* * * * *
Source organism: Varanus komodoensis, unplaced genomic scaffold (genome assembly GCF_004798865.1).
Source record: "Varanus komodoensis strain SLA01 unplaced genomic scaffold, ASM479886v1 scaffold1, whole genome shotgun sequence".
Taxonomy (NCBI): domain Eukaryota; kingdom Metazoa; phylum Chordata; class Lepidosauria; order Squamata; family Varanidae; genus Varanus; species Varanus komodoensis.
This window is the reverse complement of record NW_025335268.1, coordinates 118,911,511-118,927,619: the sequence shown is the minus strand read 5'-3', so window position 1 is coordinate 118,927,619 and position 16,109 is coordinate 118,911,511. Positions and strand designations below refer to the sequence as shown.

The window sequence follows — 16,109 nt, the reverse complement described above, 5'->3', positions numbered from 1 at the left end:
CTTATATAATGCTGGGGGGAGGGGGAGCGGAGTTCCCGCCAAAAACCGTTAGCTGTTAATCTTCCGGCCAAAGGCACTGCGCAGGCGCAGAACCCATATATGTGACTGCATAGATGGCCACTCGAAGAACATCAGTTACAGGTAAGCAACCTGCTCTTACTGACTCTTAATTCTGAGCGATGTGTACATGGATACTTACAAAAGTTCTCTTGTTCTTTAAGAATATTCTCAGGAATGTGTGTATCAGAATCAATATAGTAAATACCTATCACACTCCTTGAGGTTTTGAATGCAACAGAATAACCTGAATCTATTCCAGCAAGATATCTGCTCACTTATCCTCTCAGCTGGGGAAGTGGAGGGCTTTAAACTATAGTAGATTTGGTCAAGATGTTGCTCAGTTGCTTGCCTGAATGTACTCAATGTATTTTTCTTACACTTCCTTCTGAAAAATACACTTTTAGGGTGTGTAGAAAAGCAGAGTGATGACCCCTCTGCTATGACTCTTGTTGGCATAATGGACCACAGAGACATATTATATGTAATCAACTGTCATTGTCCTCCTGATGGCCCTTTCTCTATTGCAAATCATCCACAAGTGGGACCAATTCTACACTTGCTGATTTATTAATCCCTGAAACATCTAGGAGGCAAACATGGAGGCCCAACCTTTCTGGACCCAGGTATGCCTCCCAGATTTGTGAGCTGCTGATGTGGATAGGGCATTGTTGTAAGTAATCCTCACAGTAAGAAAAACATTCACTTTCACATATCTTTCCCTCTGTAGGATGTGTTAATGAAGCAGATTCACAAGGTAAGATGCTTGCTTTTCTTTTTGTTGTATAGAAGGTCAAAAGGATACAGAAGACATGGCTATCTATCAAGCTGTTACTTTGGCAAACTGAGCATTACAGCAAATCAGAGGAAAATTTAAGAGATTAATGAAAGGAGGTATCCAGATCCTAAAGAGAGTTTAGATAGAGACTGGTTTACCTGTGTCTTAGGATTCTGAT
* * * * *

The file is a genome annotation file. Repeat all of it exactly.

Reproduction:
Source organism: Varanus komodoensis, unplaced genomic scaffold (genome assembly GCF_004798865.1).
Source record: "Varanus komodoensis strain SLA01 unplaced genomic scaffold, ASM479886v1 scaffold1, whole genome shotgun sequence".
Taxonomy (NCBI): domain Eukaryota; kingdom Metazoa; phylum Chordata; class Lepidosauria; order Squamata; family Varanidae; genus Varanus; species Varanus komodoensis.
This window is the reverse complement of record NW_025335268.1, coordinates 118,911,511-118,927,619: the sequence shown is the minus strand read 5'-3', so window position 1 is coordinate 118,927,619 and position 16,109 is coordinate 118,911,511. Positions and strand designations below refer to the sequence as shown.

The window sequence follows — 16,109 nt, the reverse complement described above, 5'->3', positions numbered from 1 at the left end:
CTTATATAATGCTGGGGGGAGGGGGAGCGGAGTTCCCGCCAAAAACCGTTAGCTGTTAATCTTCCGGCCAAAGGCACTGCGCAGGCGCAGAACCCATATATGTGACTGCATAGATGGCCACTCGAAGAACATCAGTTACAGGTAAGCAACCTGCTCTTACTGACTCTTAATTCTGAGCGATGTGTACATGGATACTTACAAAAGTTCTCTTGTTCTTTAAGAATATTCTCAGGAATGTGTGTATCAGAATCAATATAGTAAATACCTATCACACTCCTTGAGGTTTTGAATGCAACAGAATAACCTGAATCTATTCCAGCAAGATATCTGCTCACTTATCCTCTCAGCTGGGGAAGTGGAGGGCTTTAAACTATAGTAGATTTGGTCAAGATGTTGCTCAGTTGCTTGCCTGAATGTACTCAATGTATTTTTCTTACACTTCCTTCTGAAAAATACACTTTTAGGGTGTGTAGAAAAGCAGAGTGATGACCCCTCTGCTATGACTCTTGTTGGCATAATGGACCACAGAGACATATTATATGTAATCAACTGTCATTGTCCTCCTGATGGCCCTTTCTCTATTGCAAATCATCCACAAGTGGGACCAATTCTACACTTGCTGATTTATTAATCCCTGAAACATCTAGGAGGCAAACATGGAGGCCCAACCTTTCTGGACCCAGGTATGCCTCCCAGATTTGTGAGCTGCTGATGTGGATAGGGCATTGTTGTAAGTAATCCTCACAGTAAGAAAAACATTCACTTTCACATATCTTTCCCTCTGTAGGATGTGTTAATGAAGCAGATTCACAAGGTAAGATGCTTGCTTTTCTTTTTGTTGTATAGAAGGTCAAAAGGATACAGAAGACATGGCTATCTATCAAGCTGTTACTTTGGCAAACTGAGCATTACAGCAAATCAGAGGAAAATTTAAGAGATTAATGAAAGGAGGTATCCAGATCCTAAAGAGAGTTTAGATAGAGACTGGTTTACCTGTGTCTTAGGATTCTGAT